|Publication number||US4959765 A|
|Application number||US 07/314,373|
|Publication date||Sep 25, 1990|
|Filing date||Feb 22, 1989|
|Priority date||Feb 24, 1988|
|Publication number||07314373, 314373, US 4959765 A, US 4959765A, US-A-4959765, US4959765 A, US4959765A|
|Original Assignee||Agence Spatiale Europeenne|
|Export Citation||BiBTeX, EndNote, RefMan|
|Patent Citations (11), Non-Patent Citations (2), Referenced by (17), Classifications (9), Legal Events (6)|
|External Links: USPTO, USPTO Assignment, Espacenet|
The present invention relates to DC/DC converters, in particular to such converters used for electronic power conditioners (EPC) for traveling wave tubes amplifiers (TWTA). The present invention is also useful for high frequency DC/DC converters.
Such converters comprise a transformer, periodic switching means in series with the primary winding of said transformer, an input capacitor connected in parallel with a DC power source and an output capacitor connected in parallel with a load.
One of the most serious problems encountered in the design of such converters is due to the high voltages across the switches and to the parasitic voltages occurring during the switching of the switching means.
Moreover, the parasitic reactances of the transformer's windings introduce some disturbance particularly when operating at high frequency.
The European patent 0 077 958 of Oct. 9, 1982 discloses a DC/DC converter in which the current flowing through the switches at the time of their commutation is cancelled by using several electronic central circuits for generating, synchronizing and inserting cancellation periods of the current within the commutation cycle. This involves the use of complicated and onerous electronic circuits.
The U.S. Pat. No. 4,415,959 to P. Vinciarelli discloses a DC/DC converter having a zero switching current. This converter uses a transformer the leakage inductance of which constitutes a quasi-resonant circuit with the output capacitor. It is therefore possible to cancel the switching current of on the periodic switching means. But, however, this known DC/DC converter has a high ripple voltage at its output.
The object of the present invention is to provide a DC/DC converter such as an electronic power conditioner (EPC) for travelling wave tube amplifiers (TWTA), that does not present the above-cited drawbacks.
In the DC/DC converter according to the present invention, the capacitance of the input capacitor (Cin) is much lower than the capacitance of the output capacitor (Co), the resonance period of the circuit determined by the input capacitor (Cin) and the overall series inductance of said transformer is shorter than the on period of said periodic switching means (S, S1, S2), and the resonance period of the circuit determined by the overall parasitic capacitance of the total circuit primary referred to the side of said transformer and of said periodic switching means and by the magnetizing inductance of said transformer is shorter than the off period of said periodic switching means.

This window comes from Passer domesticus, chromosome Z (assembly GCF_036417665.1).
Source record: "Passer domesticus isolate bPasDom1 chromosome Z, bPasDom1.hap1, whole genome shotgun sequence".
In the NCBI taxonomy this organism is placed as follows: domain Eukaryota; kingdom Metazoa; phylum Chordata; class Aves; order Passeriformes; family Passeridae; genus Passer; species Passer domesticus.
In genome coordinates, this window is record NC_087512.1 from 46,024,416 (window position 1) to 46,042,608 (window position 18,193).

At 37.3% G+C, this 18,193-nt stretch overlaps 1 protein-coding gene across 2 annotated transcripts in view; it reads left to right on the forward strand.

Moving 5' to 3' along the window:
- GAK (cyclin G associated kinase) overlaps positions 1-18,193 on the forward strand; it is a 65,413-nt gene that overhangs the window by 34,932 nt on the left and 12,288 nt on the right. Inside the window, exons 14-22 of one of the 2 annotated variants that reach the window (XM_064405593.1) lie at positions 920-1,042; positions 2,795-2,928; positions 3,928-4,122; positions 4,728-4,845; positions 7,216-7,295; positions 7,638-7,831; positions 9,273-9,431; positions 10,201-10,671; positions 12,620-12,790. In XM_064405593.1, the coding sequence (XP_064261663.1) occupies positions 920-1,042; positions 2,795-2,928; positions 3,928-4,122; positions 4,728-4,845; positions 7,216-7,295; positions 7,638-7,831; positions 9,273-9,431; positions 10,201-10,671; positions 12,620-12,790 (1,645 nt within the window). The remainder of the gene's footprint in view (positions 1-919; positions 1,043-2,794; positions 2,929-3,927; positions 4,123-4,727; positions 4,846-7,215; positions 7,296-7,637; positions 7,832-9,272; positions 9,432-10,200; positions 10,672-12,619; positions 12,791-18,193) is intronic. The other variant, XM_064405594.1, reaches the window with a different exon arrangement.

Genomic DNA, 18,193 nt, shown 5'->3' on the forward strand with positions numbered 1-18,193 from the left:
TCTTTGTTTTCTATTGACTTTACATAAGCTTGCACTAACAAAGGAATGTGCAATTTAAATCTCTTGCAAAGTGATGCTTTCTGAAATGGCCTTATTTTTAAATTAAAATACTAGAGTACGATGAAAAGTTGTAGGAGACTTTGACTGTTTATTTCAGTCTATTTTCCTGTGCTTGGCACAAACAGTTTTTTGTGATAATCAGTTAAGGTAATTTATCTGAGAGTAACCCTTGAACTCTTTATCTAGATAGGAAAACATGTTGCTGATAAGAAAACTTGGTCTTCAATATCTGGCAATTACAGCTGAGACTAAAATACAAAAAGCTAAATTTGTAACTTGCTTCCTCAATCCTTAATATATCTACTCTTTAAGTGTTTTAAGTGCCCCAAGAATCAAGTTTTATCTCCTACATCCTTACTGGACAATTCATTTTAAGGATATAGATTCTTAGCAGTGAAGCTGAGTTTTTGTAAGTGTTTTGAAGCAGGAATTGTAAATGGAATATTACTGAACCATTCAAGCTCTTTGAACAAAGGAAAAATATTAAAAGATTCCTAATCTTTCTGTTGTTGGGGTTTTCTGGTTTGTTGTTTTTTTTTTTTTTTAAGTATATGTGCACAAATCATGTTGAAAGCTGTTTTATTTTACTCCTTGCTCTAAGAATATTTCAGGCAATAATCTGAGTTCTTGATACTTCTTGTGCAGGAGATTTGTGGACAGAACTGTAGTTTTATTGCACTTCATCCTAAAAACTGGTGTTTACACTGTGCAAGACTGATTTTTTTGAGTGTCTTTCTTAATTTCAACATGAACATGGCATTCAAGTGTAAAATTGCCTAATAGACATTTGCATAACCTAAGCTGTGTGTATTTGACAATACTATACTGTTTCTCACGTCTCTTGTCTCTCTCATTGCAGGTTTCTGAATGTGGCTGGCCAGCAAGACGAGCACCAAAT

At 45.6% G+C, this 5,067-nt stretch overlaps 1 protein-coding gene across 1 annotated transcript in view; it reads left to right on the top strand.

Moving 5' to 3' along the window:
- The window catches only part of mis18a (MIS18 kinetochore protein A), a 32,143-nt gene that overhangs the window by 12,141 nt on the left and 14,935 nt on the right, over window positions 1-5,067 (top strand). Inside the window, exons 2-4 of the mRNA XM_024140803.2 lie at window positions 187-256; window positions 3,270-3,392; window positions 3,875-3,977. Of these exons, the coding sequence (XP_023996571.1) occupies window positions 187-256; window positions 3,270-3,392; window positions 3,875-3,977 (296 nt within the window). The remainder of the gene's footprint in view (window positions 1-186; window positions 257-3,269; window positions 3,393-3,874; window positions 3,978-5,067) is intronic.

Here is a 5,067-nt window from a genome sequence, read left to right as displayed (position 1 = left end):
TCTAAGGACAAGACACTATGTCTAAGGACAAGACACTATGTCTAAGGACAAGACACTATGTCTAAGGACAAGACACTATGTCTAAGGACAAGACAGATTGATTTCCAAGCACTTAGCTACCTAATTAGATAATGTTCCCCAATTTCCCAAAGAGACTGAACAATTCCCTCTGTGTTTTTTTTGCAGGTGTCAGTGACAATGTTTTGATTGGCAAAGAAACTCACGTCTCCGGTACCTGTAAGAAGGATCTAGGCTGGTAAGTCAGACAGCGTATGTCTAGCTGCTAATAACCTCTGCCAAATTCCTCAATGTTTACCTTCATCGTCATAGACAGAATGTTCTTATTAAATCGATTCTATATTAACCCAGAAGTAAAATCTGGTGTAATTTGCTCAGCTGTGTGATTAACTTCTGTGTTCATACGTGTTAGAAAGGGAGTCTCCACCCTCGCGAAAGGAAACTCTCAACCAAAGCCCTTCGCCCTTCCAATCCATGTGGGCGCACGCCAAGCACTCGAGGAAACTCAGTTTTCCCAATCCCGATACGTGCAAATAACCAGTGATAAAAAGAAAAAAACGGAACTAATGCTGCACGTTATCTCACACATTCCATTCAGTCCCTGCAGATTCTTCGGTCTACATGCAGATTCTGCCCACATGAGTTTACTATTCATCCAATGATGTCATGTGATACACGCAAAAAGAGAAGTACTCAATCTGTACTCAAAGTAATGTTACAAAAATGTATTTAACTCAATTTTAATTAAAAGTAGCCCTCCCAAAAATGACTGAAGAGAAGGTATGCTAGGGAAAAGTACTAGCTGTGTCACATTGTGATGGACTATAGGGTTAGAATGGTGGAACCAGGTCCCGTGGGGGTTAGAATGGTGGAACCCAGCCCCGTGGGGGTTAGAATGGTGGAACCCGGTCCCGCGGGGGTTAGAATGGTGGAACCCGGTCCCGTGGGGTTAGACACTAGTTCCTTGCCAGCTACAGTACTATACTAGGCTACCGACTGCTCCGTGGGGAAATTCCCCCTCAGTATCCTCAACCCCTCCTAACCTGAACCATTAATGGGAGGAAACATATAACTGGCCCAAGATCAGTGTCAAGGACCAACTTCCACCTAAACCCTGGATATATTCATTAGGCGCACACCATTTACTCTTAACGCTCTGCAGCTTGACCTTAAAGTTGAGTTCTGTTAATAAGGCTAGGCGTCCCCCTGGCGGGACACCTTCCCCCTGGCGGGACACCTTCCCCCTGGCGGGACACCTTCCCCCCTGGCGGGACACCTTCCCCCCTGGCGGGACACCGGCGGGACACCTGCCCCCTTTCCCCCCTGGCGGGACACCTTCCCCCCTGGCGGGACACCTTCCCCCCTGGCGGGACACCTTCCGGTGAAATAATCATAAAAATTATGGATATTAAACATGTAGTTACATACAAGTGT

According to another feature of the invention, a tuning capacitor is connected in parallel with said periodic switching means, to tune the duration of the resonance period occurring during the off period of the switching means.
One embodiment of the present invention is a push-pull DC/DC converter in which said transformer comprises a primary winding with a mid-point connection and said periodic switching means are constituted by two switches being respectively connected in series with one end of said primary winding; in this case, said overall parasitic capacitance is the overall total parasitic capacitance as referred to the switched side of the transformer.
Other advantages and features will become apparent from the following description of preferred embodiments and from the claims. In this description:
FIG. 1 is the diagram of the first embodiment of the present invention;
FIGS. 2a to 2c show characteristic curves of the circuit of FIG. 1,
FIG. 3 is the diagram of a push-pull DC/DC converter according to the present invention,
FIGS. 3a to 3e show characteristic curves of the circuit of FIG. 3,
FIG. 4 shows a push-pull multioutput DC/DC converter according to the present invention,
FIGS. 5a and 5b are detailed diagrams concerning the parasitic or stray capacitance.
Referring to FIG. 1, a DC/DC converter comprising a primary winding 21 is supplied with a constant DC voltage Vin that is applied to terminals 10 and 11. The primary circuit of the transformer 20 comprises a series input inductance Lin and a parallel input capacitor Cin.